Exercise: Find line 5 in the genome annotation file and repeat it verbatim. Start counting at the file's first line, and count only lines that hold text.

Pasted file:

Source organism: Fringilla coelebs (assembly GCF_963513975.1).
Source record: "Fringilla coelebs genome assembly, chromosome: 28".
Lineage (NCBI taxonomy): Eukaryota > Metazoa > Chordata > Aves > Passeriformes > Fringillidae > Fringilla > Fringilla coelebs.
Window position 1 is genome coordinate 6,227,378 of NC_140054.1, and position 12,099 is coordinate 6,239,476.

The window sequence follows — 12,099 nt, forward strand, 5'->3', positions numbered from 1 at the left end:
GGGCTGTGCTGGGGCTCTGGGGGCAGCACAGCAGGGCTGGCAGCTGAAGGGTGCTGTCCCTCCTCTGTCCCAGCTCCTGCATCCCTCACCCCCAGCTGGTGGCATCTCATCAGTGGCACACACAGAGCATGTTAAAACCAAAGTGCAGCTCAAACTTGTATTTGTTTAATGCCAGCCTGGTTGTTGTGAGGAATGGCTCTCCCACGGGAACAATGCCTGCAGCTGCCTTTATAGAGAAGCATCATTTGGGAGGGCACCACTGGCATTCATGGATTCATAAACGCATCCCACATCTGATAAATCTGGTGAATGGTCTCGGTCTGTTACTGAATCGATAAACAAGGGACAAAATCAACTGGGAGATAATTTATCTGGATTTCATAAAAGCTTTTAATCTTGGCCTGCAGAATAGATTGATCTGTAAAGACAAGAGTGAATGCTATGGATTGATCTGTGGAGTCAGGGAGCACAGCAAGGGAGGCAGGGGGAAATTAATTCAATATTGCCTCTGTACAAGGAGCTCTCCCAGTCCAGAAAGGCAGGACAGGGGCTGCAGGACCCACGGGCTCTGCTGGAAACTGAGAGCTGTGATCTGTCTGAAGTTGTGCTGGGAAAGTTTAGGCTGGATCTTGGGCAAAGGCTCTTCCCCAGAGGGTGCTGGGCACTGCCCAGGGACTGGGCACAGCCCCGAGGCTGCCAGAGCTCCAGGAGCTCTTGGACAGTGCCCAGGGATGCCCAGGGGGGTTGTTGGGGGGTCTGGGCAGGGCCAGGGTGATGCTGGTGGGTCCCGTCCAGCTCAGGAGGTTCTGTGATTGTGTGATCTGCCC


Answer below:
The window sequence follows — 12,099 nt, forward strand, 5'->3', positions numbered from 1 at the left end: